Jules Verne Takes Us On A Wild Ride

verne-prophet-smithsonian

 

On June 30 (I am surprised with all of the nautical details that Verne is not better at the chronology of his book) Land impresses the crew and Aronnax when he harpoons two whales at the request of another ship. His prowess makes Aronnax believe that he will be successful in capturing the monster. The sailors remain drawn to the waters, driven by the lure of money. Aronnax says that he is not propelled by the chance of winning the two thousand dollars; he watches only out of his own curiosity. Ned Land, conversely, spends most of his time reading and sleeping in his cabin–this behavior outrages Aronnax.

Land believes the claims of those who have encountered the monster: it is invisible and unbelievably fast. He tells Aronnax that if they consider the monster’s past habits, it is very likely that he is far away from where there are–the sight of the last incident.

After three months of seeing no sign of the creature, the crew becomes discouraged and skeptical. They decide to return home. The captain asks for three more days. On the third day, Ned Land spots the creature.

In the water there was phosphorescence that had been described by many other people who encountered the creature. The monster continued to give off light. It was much faster than the ship and swam around it and under it. The captain, fearsome of risking his ship against an unidentifiable creature, decided not to attack it but to wait for morning.

Ned Land told the captain that the creature made the same sounds as whales, yet much louder. When the creature appeared again in the daylight, Aronnax was able to observe it more closely. The creature was black and 250 feet in length. The water shooting from the creature’s blowholes reached about 120 feet high.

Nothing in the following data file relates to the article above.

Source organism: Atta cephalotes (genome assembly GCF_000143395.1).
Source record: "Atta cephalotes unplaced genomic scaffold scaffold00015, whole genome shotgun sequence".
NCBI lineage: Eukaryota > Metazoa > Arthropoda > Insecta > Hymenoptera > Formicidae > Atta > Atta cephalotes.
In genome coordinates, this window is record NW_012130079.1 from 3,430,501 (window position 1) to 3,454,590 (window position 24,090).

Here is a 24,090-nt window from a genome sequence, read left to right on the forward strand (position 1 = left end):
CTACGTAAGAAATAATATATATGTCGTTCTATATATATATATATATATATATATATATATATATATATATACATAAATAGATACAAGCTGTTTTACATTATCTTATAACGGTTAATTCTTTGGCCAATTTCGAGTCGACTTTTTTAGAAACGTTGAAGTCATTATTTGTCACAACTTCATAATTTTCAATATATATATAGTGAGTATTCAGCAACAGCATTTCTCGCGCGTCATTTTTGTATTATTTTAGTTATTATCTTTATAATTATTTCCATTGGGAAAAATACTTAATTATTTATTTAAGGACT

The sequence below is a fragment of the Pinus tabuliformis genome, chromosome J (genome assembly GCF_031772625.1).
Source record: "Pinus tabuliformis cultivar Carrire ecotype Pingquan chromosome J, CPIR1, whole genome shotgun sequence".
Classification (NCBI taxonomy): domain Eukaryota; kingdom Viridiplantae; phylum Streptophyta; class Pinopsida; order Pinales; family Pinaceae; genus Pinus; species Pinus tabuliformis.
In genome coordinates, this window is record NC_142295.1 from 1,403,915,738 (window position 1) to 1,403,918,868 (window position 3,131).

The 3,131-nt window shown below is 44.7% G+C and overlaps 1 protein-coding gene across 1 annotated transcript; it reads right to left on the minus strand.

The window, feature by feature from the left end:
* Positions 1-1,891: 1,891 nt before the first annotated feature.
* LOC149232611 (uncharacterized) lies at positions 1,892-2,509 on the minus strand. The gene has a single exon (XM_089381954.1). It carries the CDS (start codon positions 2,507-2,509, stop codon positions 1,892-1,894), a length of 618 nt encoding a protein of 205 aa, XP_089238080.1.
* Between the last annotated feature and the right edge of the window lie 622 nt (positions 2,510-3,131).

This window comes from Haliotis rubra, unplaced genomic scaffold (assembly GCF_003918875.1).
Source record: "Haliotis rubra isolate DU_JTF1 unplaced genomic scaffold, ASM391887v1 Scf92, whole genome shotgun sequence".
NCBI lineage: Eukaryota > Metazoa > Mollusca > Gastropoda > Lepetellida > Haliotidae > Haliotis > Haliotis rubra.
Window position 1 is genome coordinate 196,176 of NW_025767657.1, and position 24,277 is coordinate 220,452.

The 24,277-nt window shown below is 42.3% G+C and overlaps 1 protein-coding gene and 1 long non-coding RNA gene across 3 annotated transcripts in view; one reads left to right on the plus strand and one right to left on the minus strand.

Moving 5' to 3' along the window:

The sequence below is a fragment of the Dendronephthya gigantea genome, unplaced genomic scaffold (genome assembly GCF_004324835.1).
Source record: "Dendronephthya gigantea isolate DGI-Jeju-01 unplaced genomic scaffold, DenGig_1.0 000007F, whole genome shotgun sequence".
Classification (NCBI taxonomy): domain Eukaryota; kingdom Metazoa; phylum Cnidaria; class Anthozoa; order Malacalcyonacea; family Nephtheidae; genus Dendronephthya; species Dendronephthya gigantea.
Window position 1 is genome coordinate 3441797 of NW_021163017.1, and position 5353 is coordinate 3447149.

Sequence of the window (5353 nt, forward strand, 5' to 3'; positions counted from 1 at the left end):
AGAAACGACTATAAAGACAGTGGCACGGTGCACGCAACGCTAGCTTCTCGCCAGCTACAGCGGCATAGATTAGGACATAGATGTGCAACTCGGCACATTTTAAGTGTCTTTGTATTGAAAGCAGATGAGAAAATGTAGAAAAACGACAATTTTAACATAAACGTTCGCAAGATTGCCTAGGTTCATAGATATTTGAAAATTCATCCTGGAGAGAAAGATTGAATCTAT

At Land’s suggestion, the ship continued full steam ahead, hoping to get close enough for Land to harpoon it. Five hundred dollars was offered to the man who could shoot the beast. A three hundred mile chase ensued; the only shot to hit the creature bounced off, as though it was coated in an iron case.

The monster disappeared, then later reappeared. Ned Land was able to hit it with a harpoon causing two enormous columns of water to fall over the deck of the ship. The Abraham Lincoln rocked violently. Pierre Aronnax was thrown into the sea.

I did find myself, at this point becoming rather intrigued by Aronnax. He’s actually quite an aloof character but at the same time his excitement at seeing the creature is palpable.

Chapter challenge: chapters 7-10

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